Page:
Advanced technical analysis
Monitoring trends isn’t always an easy feat, thanks to the multiple highs and lows a market may experience within a broader move.
Andrew’s pitchfork provides a useful method to identify and outline any deviations from the main path of a trend – as well as providing a channel that offers support, resistance and a median line.
- What is Andrew’s pitchfork?
- How to draw Andrew's pitchfork
- Using Andrew's pitchfork
- Examples of Andrew's pitchfork
- Extending the pitchfork
- Andrew’s pitchfork factsheet
What is Andrew's pitchfork?Andrew’s pitchfork is a drawing tool that you can access on FOREX.com trading charts. It takes the form of three lines: a median line, plus an upper and a lower line equidistant from it. You can use these to highlight future support and resistance, possible upcoming breakouts and more.
Alan Andrews invented the pitchfork back in the 1960s as a means of predicting how much a market might deviate up or below its primary trend.
How to draw Andrew's pitchfork
To draw Andrew’s pitchfork, you connect three points on a trending market’s chart:
- The first (A) marks the beginning of the trend
- The second (B) is its reaction high – when it hits a peak before a countertrend forms
- The third (C) is its reaction low – when the countertrend ends and reverses
Once you have selected these three points, you will see the three lines on your chart. They look like a pitchfork, which is where the tool gets its name.
TIP - You don't have to draw the pitchfork in the order listed above – if your market hits its reaction low before its reaction high, then selecting point C before B will work just as well.
Using Andrew's pitchfork
If you have drawn your pitchfork correctly, then the median line should follow the broad trend. The upper and lower lines act as support and resistance levels, sending the price back towards the median.
Occasionally, the median line itself can act as support or resistance.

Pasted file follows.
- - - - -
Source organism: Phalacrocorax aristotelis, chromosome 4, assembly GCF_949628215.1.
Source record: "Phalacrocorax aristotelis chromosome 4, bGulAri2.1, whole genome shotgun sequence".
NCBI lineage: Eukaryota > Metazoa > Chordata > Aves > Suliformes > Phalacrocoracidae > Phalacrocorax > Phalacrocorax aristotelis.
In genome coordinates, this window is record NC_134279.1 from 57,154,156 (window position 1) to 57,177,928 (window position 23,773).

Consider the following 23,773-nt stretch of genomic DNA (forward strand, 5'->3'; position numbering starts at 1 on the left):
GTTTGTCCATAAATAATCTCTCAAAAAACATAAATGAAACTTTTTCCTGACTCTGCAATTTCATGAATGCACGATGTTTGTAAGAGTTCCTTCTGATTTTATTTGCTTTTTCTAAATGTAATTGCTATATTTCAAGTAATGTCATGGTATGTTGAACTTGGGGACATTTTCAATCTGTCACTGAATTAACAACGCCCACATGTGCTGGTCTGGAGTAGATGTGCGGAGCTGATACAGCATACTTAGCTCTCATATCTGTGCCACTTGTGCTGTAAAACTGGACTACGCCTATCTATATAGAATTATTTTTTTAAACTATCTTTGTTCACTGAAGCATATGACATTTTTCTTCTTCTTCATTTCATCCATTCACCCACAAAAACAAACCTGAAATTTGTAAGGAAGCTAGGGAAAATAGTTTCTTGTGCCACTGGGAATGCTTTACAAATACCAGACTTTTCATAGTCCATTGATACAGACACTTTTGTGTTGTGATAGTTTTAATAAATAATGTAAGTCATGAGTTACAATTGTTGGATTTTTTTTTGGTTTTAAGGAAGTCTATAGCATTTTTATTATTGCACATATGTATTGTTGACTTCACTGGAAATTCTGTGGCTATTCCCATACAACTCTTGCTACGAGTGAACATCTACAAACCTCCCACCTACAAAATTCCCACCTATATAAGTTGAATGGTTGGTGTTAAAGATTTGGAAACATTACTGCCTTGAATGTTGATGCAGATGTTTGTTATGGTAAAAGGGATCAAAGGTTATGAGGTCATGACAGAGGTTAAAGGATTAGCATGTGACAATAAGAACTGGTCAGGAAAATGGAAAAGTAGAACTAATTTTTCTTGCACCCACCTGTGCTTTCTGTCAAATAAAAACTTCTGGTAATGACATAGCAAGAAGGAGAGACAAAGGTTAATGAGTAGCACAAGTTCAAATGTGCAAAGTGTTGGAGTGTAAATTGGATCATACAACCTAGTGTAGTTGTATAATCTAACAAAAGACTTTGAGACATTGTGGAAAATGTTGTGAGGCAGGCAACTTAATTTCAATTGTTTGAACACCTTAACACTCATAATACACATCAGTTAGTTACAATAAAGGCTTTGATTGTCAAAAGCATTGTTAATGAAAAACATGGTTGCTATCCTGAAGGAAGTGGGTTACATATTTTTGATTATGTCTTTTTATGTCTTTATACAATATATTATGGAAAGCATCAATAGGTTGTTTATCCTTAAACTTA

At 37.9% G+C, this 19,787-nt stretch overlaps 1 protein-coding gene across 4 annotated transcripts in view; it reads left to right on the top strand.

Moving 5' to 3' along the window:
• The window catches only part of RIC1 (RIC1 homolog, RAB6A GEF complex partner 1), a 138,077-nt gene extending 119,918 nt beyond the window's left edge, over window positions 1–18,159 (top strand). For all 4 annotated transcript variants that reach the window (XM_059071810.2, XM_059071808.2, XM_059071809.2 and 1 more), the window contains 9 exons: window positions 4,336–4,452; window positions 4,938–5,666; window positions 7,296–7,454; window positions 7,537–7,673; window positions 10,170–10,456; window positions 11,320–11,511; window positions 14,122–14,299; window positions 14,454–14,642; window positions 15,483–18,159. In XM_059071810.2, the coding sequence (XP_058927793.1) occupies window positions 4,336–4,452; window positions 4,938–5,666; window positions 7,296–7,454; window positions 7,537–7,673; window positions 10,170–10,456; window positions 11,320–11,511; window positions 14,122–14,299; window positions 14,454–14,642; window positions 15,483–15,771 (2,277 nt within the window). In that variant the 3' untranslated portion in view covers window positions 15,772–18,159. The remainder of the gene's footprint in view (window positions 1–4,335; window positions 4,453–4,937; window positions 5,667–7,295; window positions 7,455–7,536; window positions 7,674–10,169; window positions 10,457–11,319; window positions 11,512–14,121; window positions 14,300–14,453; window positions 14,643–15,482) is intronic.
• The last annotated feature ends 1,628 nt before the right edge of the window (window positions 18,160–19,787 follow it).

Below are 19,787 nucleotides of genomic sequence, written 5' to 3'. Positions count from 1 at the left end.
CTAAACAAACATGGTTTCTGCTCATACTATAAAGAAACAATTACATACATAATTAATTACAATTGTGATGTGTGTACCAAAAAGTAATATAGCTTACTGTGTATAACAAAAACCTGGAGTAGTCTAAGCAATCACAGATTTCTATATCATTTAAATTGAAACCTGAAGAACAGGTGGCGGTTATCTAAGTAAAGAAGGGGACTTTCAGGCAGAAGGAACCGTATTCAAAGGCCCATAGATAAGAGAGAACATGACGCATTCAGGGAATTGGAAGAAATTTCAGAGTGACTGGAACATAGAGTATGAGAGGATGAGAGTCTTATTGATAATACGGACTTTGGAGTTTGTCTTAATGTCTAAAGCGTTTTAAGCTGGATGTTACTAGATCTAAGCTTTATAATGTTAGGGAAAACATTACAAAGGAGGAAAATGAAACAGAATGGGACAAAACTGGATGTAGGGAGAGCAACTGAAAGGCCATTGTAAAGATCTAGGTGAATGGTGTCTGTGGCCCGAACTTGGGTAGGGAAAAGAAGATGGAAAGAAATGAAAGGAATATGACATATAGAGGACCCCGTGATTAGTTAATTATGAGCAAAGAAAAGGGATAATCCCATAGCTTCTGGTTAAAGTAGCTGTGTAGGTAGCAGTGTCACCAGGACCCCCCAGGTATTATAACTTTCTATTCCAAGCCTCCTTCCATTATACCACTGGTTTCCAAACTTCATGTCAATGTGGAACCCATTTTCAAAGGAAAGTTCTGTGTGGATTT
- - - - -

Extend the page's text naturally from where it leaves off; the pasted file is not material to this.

When either of the outer lines is broken, a breakout could be on the cards. This may signal the impending end of the prevailing trend.
Examples of Andrew's pitchfork
1. Breakouts above the upper trend line - Bullish fork
In this example, the initial trend started at A, then hit a reaction low first at B. It then bounced up to a new peak at C, giving the three points required to draw the pitchfork.
The lower support line from B correctly anticipated where the market would bounce up on several occasions. When the market broke the resistance line from C, a breakout and acceleration out of the established trend ensued.
2. Breakdowns below the lower trend line - Bearish fork
You can use Andrew's pitchfork on both uptrends and downtrends. Here, we've drawn one on a downward-trending example.
First, the market hit a significant bottom at B. It then reached a peak at C. As you can see, the median line provided support. Now it is broken, the lower B line may become a new support level.
Extending the pitchfork
If a prevailing trend accelerates beyond either of the 'prongs' on the fork, then you might consider adding an extra line to extend the channel.
To do this, simply draw another parallel line in the direction of the breakout, at another remove from the distance between the upper/lower line and the median.
Andrew's pitchfork factsheet
|Used in:||Uptrends or downtrends|
|Used for:||Identifying future support and resistance within a trend|